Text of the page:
Urbanization is advancing. More than 70 percent of Western Europe’s population lives in cities, and the trend is rising. This results in a new longing for authenticity, reconciliation with nature and sustainability. People are looking for home and country products to be reminded of the “good old days at mother’s house.” In the cities, the longing for nature is being fulfilled, for example, by greening house facades or creating green recreational islands in the inner cities. Houses are increasingly being built from recycled materials.

Retailers, too, will have to embrace sustainability in their visual marketing and demonstrate ecological awareness. This also includes bringing nature into the store. So: green walls, use wooden merchandise supports, build small forests in the sales area with tree elements and branches. Use flowers or floral wallpaper, use natural-looking exposed aggregate concrete. Especially in visual marketing, where materials are often only used for a short period of time, there is enormous potential to demonstrate sustainability. Store concepts can make use of resource-saving, single-variety and environmentally friendly materials, such as wood, paper, cardboard or textiles. It is important to pay attention to materials that do not have plastic coatings and are water-soluble.


The mannequins should also be made of renewable materials. In addition, it makes sense to use the merchandising elements over a longer period of time; if necessary, older elements can be refurbished, or we exchange decorative elements among colleagues.

Digital signage can support

Up to now, retailers have mainly addressed customers in shop windows and at the point of sale with posters, displays or other eye-catchers. But media overload is making it increasingly difficult for these traditional, static advertising media to hold their own.

New, interesting presentation platforms that inform and entertain consumers are increasingly gaining ground. They are described by the term digital signage. These innovative variants involve the use of digital media content in special advertising and information systems. Plasma or LCD screens are placed in the shop window, for example, to convey campaign or product information.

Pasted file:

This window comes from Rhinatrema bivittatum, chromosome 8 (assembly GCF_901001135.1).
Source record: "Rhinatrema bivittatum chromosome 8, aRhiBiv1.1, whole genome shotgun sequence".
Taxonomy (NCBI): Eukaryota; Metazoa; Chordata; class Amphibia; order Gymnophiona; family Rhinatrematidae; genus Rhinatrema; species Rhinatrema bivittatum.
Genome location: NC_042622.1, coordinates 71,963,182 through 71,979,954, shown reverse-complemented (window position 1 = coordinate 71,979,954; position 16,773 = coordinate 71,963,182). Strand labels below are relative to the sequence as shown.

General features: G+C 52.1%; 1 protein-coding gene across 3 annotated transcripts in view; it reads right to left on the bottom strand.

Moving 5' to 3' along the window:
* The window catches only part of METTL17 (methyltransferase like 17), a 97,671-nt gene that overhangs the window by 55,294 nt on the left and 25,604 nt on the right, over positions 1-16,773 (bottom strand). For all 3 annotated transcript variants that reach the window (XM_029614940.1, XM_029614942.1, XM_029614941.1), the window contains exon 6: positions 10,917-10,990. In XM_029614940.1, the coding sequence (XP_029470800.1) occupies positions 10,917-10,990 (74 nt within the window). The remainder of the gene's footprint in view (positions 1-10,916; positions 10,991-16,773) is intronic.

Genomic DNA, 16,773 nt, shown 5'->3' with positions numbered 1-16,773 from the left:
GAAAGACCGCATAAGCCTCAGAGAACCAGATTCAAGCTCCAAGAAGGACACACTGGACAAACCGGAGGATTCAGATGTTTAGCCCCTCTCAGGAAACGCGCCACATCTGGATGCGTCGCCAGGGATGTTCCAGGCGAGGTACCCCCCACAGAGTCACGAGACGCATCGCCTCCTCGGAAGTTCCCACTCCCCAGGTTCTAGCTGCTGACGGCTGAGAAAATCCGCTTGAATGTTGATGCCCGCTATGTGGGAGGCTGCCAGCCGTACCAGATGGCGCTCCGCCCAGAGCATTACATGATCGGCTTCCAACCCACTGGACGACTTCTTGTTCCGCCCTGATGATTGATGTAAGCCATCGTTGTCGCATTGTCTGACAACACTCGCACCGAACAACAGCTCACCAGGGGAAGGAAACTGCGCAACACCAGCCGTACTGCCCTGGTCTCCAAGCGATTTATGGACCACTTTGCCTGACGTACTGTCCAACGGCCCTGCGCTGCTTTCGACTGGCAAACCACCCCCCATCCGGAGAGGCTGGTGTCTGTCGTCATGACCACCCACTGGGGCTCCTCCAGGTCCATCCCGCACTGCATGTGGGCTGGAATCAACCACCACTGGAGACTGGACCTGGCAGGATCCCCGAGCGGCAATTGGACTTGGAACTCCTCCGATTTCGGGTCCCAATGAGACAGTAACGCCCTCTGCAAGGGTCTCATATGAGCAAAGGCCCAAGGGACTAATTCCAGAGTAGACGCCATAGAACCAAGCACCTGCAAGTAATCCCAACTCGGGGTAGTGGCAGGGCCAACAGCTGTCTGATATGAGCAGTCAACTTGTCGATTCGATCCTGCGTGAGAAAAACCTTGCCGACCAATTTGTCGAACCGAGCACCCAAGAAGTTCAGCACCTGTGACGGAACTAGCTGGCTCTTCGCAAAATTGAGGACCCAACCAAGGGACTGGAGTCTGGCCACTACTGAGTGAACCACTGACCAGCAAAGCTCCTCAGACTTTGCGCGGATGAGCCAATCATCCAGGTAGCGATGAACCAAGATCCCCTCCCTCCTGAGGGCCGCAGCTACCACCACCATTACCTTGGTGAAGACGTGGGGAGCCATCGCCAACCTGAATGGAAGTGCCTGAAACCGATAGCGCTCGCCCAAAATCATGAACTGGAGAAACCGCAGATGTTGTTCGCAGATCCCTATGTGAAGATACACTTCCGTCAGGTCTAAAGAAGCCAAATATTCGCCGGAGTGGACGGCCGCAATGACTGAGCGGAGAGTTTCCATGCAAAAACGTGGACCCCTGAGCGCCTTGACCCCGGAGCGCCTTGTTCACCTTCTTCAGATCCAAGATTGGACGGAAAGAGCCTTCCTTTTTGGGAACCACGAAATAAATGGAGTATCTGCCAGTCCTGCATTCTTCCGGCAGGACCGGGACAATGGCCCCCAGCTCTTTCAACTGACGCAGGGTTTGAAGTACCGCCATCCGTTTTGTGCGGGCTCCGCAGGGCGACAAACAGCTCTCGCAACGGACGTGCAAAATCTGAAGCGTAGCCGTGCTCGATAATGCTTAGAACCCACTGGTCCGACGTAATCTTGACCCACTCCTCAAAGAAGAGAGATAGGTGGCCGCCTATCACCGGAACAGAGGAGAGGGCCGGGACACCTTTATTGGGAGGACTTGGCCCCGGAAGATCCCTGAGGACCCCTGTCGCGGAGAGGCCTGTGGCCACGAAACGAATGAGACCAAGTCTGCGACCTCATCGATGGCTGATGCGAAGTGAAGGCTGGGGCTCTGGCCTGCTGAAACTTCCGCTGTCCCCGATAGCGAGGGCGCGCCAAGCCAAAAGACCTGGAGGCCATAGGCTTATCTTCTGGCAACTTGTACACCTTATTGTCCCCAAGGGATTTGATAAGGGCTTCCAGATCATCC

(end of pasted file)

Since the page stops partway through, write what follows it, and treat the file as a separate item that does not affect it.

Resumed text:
These contents can be transported via digital forms of advertising:

1. product presentation and demos also as a running video sequence

2. image integration, e.g. in TV news formats

3. special offers

4. regional and national news

5. commercials and music videos

6. quiz or games


In the Winter Garden at Woolrich, there’s more nature than goods.

At escalators or elevators, service terminals act as wayfinding systems. Kiosk systems are also increasingly being used. At these terminals, customers can obtain audiovisual information about the store’s products and services, either on their own or with the support of sales staff. For example, they can use them interactively to obtain product advice, pay at the terminal or submit product ratings. It is also possible to link offline and online activities, as customers can also order directly from the online store. A link to the online store can also be created by displaying QR codes on selected advertising media that link to the store page.

The so-called point-to-multipoint method is of interest to store companies. With this unique information and communication tool, the maintenance of information is controlled from a central location and disseminated to different information systems in the store by means of data transmission. In this way, individual messages can be entered for each store.


Luxury brand Dolce & Gabbana shows humor with a rustic shop window, moving plush chickens included.

Objectives of Visual Marketing | Visual Merchandising

Visual marketing writes the visual script for the products in the store

  •  draw the attention and curiosity of customers to the store or products
  • create a visual distinctiveness
  •  evoke fascination in the customer
  •  attract customers and make them want to visit the store

Visual merchandising implements the visual marketing strategies in the store

  • provide customers with spatial orientation in the store
  • highlight the different assortments
  • present the merchandise in a self-explanatory way
  • direct the customer’s gaze specifically to the merchandise